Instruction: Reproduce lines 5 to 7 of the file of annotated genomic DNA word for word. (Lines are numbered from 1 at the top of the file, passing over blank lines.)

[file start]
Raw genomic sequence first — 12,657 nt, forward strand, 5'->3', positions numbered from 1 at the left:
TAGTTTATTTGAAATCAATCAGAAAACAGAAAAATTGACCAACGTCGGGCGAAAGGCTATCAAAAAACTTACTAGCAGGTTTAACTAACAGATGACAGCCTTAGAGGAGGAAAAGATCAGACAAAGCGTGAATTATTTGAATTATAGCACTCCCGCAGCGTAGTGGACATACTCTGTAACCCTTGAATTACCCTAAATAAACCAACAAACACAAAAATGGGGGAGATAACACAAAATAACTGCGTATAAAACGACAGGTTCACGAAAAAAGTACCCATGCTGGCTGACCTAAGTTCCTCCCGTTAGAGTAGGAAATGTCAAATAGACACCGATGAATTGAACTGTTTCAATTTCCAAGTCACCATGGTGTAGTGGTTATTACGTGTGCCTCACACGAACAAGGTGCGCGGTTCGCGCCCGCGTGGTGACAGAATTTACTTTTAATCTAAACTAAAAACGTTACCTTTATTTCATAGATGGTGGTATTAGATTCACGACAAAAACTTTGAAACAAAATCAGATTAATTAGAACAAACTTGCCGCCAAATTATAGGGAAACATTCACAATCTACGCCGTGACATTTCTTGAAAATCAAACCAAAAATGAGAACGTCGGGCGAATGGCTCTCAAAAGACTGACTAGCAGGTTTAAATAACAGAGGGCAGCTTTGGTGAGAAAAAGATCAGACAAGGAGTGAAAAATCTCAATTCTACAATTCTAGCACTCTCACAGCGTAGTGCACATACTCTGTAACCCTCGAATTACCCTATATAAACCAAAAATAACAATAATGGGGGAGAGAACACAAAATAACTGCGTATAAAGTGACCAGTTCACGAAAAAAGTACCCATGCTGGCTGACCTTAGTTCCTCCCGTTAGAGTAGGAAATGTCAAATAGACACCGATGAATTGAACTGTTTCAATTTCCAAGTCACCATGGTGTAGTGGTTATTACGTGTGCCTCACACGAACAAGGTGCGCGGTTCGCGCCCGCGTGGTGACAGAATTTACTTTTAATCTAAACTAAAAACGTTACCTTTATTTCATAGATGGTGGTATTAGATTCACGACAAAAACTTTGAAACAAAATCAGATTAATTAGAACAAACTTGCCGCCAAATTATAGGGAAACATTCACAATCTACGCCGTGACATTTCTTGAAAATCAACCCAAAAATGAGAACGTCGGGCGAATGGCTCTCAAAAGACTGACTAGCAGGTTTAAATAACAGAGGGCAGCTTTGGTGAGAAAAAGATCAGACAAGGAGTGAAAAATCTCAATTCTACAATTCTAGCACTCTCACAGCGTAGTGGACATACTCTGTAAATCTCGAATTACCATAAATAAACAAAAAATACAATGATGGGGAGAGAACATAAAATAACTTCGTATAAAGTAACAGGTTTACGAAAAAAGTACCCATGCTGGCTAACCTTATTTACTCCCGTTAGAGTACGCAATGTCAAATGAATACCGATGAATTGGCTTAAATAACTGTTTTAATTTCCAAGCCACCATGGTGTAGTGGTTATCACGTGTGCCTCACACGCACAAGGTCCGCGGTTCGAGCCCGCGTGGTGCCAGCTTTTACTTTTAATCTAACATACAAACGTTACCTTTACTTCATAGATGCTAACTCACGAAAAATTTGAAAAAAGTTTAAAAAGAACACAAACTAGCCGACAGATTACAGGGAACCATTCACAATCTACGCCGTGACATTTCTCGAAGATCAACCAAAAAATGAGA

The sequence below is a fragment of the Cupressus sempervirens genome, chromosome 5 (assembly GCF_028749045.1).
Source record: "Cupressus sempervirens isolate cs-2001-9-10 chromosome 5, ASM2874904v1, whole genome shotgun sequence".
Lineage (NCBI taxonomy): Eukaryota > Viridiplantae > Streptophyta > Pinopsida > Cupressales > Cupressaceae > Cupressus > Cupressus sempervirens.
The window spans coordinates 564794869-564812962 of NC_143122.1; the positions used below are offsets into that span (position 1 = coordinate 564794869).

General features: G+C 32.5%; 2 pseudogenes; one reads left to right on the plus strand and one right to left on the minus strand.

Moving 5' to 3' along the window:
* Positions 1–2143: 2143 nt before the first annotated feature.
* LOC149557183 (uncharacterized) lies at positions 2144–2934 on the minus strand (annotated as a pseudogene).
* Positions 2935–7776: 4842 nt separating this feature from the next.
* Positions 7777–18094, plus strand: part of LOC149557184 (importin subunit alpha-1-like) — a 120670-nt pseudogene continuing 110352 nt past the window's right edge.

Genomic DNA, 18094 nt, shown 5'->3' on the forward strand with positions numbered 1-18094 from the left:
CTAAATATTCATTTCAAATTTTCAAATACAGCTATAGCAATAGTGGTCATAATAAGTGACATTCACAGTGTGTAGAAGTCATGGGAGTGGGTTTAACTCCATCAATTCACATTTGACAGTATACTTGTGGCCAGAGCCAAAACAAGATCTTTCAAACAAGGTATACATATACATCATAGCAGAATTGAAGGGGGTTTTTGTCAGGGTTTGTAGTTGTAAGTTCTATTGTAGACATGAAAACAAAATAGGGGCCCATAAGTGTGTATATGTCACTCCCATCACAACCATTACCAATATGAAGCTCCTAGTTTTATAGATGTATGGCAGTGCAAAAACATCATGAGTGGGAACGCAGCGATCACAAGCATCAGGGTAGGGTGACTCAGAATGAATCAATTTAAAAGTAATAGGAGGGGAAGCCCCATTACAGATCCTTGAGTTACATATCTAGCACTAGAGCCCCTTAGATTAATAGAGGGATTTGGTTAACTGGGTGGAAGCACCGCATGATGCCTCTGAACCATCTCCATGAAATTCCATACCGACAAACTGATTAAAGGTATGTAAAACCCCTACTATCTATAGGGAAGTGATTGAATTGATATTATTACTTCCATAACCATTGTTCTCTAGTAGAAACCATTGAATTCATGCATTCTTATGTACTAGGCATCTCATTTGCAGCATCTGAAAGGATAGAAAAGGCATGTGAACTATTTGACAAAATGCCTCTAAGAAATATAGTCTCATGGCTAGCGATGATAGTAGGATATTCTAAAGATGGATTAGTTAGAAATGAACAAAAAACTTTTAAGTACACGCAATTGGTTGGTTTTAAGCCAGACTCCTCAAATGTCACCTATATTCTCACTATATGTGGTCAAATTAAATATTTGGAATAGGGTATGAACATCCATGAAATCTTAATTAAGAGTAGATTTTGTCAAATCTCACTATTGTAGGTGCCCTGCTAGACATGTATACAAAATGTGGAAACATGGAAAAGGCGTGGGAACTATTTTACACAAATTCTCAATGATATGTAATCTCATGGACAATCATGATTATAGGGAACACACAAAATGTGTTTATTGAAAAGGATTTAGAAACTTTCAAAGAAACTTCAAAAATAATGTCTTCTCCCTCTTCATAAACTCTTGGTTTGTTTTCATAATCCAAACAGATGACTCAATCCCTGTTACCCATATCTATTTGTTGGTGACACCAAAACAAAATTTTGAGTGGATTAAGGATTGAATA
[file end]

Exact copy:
Lineage (NCBI taxonomy): Eukaryota > Viridiplantae > Streptophyta > Pinopsida > Cupressales > Cupressaceae > Cupressus > Cupressus sempervirens.
The window spans coordinates 564794869-564812962 of NC_143122.1; the positions used below are offsets into that span (position 1 = coordinate 564794869).

General features: G+C 32.5%; 2 pseudogenes; one reads left to right on the plus strand and one right to left on the minus strand.